How A/C Can Prevent Mold Growth In Humid Climates
The temperature in your home can affect you and your family’s comfort level tremendously, especially if you live in states with hot, humid summers like Maryland. However, living in such climates could have other consequences for your home and family, as humidity can contribute to mold growth. Fortunately, your air conditioner can prevent the growth of this fungus, while also keeping you cool.
How Temperatures and Humidity Contribute to Mold Growth
Mold needs certain conditions to grow, and unfortunately for those who live in hot and humid places like Maryland in the summer, the heat plus the humidity create a moist environment where mold and dust mites thrive, notes RSI. While the various types of mold have different minimum, optimum, and maximum temperature ranges for growth, the North Carolina Department of Health and Human Services indicates that many kinds of mold will grow well when conditions are between 60 and 80 degrees Fahrenheit—the same temperature range we’re often comfortable in. Combine these temperatures with excessive moisture and you could have a mold problem in your home.
Health Problems Associated with Mold
While some people may not experience any reaction to mold, others can be highly sensitive. The Centers for Disease Control and Prevention state that mold exposure can lead to itchy or irritated eyes, wheezing, coughing, skin irritation, stuffy nose, and sore throat for people with a mold allergy. Those who are immune-compromised or who have chronic lung illness may develop a serious lung infection from mold. Mold can also trigger asthma symptoms in individuals who suffer from the condition.
How Air Conditioning Can Prevent Mold Growth
Your air conditioner can control the temperature and humidity in your home, which can prevent mold growth. During the hot, humid summer months, set your air conditioner to between 68 and 72 degrees Fahrenheit. The relative humidity in your house should not exceed 50 percent. While most modern air conditioners dehumidify as they cool, they do not independently control both temperature and humidity, so you may want to purchase a stand-alone dehumidifier for when conditions are especially humid, according to the American Society of Heating, Refrigerating, and Air-Conditioning Engineers (ASHRAE).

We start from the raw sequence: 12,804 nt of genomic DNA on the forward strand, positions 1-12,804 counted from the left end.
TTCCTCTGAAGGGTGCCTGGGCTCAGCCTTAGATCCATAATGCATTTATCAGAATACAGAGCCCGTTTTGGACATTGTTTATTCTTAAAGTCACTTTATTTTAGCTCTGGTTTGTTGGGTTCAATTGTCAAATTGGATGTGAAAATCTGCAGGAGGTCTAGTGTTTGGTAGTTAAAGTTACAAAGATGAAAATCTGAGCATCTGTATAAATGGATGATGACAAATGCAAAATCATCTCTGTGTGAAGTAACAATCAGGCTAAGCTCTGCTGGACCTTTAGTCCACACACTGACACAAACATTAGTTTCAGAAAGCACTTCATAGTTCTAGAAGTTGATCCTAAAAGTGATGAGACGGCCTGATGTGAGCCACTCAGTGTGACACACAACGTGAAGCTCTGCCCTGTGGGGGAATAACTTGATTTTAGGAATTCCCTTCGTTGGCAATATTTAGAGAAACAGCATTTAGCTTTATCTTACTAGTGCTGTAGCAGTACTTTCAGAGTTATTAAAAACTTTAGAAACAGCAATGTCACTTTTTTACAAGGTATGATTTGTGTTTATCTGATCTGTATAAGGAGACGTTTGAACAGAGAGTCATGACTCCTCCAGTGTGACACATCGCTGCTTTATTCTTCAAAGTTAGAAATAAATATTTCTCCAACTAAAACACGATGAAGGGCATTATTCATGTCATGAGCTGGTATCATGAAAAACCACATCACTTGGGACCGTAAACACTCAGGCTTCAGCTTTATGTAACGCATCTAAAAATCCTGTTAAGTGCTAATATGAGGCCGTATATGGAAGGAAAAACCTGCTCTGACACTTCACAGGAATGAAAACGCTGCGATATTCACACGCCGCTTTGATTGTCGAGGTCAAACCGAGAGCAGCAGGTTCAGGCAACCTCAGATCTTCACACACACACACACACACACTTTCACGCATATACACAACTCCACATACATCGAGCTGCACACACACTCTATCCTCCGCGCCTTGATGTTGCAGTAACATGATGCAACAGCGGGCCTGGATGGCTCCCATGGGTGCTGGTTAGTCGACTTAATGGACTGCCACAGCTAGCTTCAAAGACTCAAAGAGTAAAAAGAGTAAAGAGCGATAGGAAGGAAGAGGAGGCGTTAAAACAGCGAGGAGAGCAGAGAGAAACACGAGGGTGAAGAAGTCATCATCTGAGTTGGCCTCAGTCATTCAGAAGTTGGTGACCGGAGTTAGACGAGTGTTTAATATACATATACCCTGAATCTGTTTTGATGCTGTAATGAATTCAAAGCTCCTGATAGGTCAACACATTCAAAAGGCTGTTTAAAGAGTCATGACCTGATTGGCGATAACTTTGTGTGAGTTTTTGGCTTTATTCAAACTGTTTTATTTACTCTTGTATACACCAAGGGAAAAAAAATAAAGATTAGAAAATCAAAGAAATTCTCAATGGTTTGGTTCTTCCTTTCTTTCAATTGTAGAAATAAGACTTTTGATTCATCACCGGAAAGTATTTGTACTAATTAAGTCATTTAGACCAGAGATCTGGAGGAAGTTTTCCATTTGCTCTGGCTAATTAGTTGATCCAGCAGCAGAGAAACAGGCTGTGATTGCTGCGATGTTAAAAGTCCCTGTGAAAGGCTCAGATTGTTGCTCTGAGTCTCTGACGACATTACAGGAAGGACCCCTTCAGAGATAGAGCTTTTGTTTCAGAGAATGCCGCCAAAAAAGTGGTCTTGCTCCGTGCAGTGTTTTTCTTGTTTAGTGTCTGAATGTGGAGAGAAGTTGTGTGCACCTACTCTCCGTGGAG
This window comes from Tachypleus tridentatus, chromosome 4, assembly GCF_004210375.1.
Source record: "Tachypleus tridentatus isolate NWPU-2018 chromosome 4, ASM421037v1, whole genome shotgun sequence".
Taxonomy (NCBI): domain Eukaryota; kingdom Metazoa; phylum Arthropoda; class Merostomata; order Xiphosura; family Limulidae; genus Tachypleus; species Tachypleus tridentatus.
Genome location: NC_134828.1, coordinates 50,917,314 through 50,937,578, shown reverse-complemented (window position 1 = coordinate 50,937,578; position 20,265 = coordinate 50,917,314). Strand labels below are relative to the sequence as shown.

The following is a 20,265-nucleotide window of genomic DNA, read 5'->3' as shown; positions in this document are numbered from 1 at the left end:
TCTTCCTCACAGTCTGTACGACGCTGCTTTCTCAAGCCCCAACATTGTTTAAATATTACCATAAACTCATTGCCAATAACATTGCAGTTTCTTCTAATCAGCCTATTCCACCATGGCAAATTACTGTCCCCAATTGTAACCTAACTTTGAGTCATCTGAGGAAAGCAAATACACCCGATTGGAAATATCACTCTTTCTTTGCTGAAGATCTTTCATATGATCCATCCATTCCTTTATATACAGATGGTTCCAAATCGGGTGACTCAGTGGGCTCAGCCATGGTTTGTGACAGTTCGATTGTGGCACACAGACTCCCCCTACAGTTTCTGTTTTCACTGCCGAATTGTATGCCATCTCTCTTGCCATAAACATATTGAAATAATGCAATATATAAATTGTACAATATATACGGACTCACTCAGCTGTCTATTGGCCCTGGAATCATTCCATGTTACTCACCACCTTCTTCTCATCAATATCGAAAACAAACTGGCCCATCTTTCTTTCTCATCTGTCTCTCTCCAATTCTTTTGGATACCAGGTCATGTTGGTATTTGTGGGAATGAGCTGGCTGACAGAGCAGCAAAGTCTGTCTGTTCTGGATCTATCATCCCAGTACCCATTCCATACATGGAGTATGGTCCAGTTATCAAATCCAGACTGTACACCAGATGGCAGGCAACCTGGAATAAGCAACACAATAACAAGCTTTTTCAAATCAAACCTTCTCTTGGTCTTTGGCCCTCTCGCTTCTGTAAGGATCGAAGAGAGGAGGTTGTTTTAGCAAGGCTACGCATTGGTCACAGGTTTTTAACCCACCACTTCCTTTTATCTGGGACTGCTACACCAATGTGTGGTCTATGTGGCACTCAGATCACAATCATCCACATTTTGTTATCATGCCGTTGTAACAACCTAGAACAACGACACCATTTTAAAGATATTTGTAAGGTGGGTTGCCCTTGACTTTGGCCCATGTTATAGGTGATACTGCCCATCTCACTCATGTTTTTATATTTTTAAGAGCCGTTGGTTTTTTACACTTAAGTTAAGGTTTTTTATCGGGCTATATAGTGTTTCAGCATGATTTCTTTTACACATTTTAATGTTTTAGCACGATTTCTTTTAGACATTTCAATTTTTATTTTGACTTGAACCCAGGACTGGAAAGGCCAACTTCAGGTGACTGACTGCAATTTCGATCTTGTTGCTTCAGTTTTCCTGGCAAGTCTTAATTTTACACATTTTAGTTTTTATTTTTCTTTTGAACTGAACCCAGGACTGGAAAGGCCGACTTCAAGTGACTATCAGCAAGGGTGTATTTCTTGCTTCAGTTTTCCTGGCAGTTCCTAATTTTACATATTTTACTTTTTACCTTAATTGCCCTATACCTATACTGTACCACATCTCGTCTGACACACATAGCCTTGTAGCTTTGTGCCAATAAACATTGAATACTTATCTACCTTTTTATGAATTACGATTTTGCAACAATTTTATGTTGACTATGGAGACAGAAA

Other tips for using your A/C to prevent mold include setting your A/C’s fan mode to auto because setting it to “on” can cause moisture produced during the air conditioning process to be blown back into your home, reports the Florida Solar Energy Center. If possible, you’ll want to disable this feature completely to maximize dehumidification, which can be done by a skilled HVAC professional. The servicemen will be able to set it up so the blower and compressor turn off at the same time.
Additionally, when you purchase an air conditioner, you should get one that has enhanced moisture removal. These units have a SEER of 14 or more. Make sure you buy one that’s the size you need. One that’s too big will fail to effectively remove humidity because the unit doesn’t reach its full capacity in the first three minutes of operation. When the system is oversized, it has a shorter on-cycle and therefore a shorter amount of time when moisture is removed.
Maintenance Is Key to An Effective Air Conditioner
Neglecting to regularly maintenance your air conditioner can prevent it from working effectively, which can lead to mold growth. For instance, the system can become clogged if air filters are not changed regularly, causing airflow to be obstructed. Filters should be cleaned or replaced at least once a month during the summer. You’ll want to call an HVAC technician once a year. A service professional can handle more complex maintenance, such as cleaning coils and checking that the condensation drains properly and that drain pains are free of mold. Simple precautions like these can prevent the cost of mold removal, as well as major repairs to your air conditioner.